Researchers report two distinct types of mental health stigma - social stigma and self- stigma. Social stigma results from prejudice attitudes and discriminatory actions that target individuals with mental health issues due to the assignment of psychiatric labels. Self-stigma, on the other hand, is characterized by one’s internalization of perceptions of discrimination.
A number of factors contribute to stigma. Historically, individuals with mental health concerns have been treated differently, rejected and abused. Dr. Graham Davey, a British professor of Psychology, notes that this kind of treatment stems from mistaken views that mental health problems steer people to act in more violent or unpredictable ways than those without such problems, or somehow people with mental health concerns are abnormal or different. However, none of these views have any basis in fact. Dr. Davey also includes the medical model as an unintentional source of stigmatizing beliefs, as this model usually signifies diagnoses and diagnoses implies a label to a “patient.” Such labels are often associated with undesirable attributes, which perpetuate the idea that individuals with mental illness and/or diagnostic labels should be viewed with concern.
It’s no surprise that the most blatant perpetuation of mental illness stigma is at the hands of the media, as media portrayals often reinforce stigma with images of violence and homicide associated with mental health problems. Discussions concerning mass shootings and mental illness almost go hand in hand these days. Moreover, words used to represent mental illness are so common in our present-day vocabularies they almost always pass without comment or judgment. Psycho. Nut-job. Crazy. Insane. He’s lost his mind. She has some serious OCD. The list continues.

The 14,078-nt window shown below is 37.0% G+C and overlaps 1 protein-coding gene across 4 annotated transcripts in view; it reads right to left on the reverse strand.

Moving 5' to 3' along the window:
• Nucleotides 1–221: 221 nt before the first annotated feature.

For some, the nastiest consequences of stigma aren’t social injustices but the effect stigma has on help seeking behavior of those affected by mental health problems. The Scattergood Foundation reports a mere 30% to 40% of people with mental health problems seek treatment in the U.S., and up to 70% of adults and youth worldwide do not receive services for mental and behavioral health problems. Public health researchers attribute stigma as a major causative factor driving these alarmingly low rates of treatment. Moreover, stigma hurts treatment outcomes and hinders effective recovery from mental health problems.
The good news is, there are many simple actions we can all take to help challenge mental illness stigma which include:
- Be respectful. Use courteous and considerate language. Avoid using from derogatory language and correct people when you hear the use of such words and phrases. As mention earlier, unintentional yet derogatory words such as “crazy” or “insane” aid in the maintenance of stigma. I know I’m guilty of this one.
- Talk about mental wellbeing and mental illness. Educate yourself and teach others when opportunities arise.
- Get to know people who have experienced mental health problems.
- Offer support to those who are experiencing mental health problems.
- Speak up about your own experiences. The more concealed mental illness remains, the more people continue to believe that it is shameful and should be hidden.